Suboxone: A Recovery Tool Or An Opiate Substitute?

Morphine, heroin, and fentanyl are a few names synonymous with drug abuse and overdose. These drugs have brought unfathomable anguish to many people and their families over the course of this century.

Impending death with continued usage or suffering through the withdrawal symptoms – this is what life boils down to for all those currently in the claws of opiates. And while 12-step recovery centers and rehabs are doing a lot in order to help the recovering addicts, relapse is a sad but often-seen reality.

Does this mean it is time for Medically Assisted Treatment (MAT)?

About Suboxone

Suboxone, a prescription medicine currently being used to treat opioid addiction, is a controversial drug that is catching the fancy of many addicts and addiction specialists.

The controversy in question arises from the chemical composition of the drug which contains buprenorphine and naloxone.

To many, it is like replacing one lethal drug with a milder version of it. And while that, indeed, is the case, Suboxone helps curb opioid dependence as it helps in easing the cravings and reduces post opium use withdrawal symptoms and has a low risk of abuse.

How Does Suboxone Work?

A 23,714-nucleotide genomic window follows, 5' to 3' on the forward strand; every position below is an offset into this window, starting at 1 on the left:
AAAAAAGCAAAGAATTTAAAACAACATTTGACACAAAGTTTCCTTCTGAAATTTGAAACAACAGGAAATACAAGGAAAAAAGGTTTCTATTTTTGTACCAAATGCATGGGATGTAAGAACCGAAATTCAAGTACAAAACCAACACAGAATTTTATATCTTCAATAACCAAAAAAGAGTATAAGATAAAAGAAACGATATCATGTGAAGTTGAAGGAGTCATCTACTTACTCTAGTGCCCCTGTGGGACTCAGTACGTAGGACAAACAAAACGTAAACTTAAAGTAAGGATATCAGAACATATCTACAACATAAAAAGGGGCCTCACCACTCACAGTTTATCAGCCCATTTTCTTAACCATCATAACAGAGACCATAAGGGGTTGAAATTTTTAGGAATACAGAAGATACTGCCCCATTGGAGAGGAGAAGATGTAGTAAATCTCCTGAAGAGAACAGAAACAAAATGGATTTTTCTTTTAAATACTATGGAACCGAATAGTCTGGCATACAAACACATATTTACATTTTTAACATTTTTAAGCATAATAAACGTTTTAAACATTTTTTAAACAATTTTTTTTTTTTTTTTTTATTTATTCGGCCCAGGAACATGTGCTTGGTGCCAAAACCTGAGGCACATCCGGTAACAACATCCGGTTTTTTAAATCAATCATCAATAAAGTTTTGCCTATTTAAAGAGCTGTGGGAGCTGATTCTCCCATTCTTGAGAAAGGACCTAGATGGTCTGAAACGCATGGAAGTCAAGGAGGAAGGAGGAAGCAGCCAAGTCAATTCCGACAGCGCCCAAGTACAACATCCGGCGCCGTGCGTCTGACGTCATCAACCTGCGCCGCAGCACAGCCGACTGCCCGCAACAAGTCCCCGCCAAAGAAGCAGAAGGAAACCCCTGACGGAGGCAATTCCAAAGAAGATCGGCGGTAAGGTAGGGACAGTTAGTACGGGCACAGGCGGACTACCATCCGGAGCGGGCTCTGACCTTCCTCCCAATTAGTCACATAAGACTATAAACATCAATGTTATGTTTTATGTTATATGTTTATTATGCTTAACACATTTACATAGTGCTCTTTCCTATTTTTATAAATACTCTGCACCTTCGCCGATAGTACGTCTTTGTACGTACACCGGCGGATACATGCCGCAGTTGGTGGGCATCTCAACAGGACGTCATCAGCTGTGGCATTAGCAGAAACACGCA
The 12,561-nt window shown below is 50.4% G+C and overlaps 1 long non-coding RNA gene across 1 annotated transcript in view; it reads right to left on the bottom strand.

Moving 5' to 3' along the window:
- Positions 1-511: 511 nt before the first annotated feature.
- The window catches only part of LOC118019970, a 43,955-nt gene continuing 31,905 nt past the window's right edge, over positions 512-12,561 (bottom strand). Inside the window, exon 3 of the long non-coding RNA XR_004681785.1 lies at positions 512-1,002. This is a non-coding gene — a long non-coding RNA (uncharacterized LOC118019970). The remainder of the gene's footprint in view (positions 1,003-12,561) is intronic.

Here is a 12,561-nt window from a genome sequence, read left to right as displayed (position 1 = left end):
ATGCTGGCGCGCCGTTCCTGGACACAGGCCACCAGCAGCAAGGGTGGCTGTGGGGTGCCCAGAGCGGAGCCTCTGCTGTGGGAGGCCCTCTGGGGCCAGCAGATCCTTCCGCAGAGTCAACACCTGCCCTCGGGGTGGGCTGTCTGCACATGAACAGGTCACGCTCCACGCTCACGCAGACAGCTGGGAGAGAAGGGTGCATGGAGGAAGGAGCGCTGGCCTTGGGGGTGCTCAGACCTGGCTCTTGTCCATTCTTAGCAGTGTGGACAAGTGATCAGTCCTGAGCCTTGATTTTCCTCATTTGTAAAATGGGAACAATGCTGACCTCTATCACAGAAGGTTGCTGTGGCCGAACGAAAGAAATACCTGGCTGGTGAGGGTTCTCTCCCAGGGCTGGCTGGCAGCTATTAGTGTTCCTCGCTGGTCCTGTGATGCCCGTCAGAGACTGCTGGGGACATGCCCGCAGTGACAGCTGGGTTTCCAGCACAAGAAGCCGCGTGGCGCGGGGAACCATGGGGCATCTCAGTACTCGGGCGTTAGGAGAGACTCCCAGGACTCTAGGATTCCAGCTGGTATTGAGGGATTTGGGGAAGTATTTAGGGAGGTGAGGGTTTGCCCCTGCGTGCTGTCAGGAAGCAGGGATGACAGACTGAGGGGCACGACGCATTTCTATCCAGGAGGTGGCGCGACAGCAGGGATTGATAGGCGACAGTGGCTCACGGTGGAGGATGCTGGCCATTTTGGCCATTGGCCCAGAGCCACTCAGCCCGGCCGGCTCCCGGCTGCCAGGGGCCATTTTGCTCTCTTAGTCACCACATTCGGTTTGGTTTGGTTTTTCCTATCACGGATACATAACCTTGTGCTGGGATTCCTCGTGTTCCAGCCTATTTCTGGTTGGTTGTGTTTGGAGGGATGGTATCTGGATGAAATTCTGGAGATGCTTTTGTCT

Suboxone has two parts: buprenorphine and naloxone. While the former binds with neuroreceptors to curb the withdrawal symptoms, the latter helps in discouraging misuse by making the user extremely sick if the drug is injected.


The mechanism at work is very similar to that of heroin. When heroin, or fentanyl or that matter, hits the system, the brain is flooded with one of the ‘happy’ hormones called dopamine, creating an intensely pleasurable sensation while reducing any pain.

The breathing slows and the person enters a temporary euphoric state; in colloquial terms, the person is now high.

But, this where Heroin and Buprenorphine differ. The way they bind with opioid receptors is different.

While heroin completely binds with the receptors and produces all the aforementioned effects, the latter is a long-acting binder that only binds partially with the said receptors.

In case of heroin, the euphoria increase with an increase in the dose, but with buprenorphine, the effects reach a plateau level i.e. an increase in the dose will not increase the ‘good feeling’.

In addition to that, for opium users, using SubOxone will not create the sensation of ‘high’, due to the mild euphoric effect in comparison to heroin.

Also, heroin-induced euphoria lasts only for a few hours while buprenorphine stays in the system for nearly 35 hours, which is 10 times longer than oxycodone, a regular opioid. This helps in subsiding the withdrawal symptoms for over a day.


It discourages misuse of Suboxone. While buprenorphine curbs the withdrawal symptoms, naloxone reduces the effect of any opioids in the system. As it is an opioid antagonist, i.e. it blocks opiates from binding with the neuroreceptors,  

negating the effects of opiates.

Suboxone: Should You Or Should You Not?

The Bright Side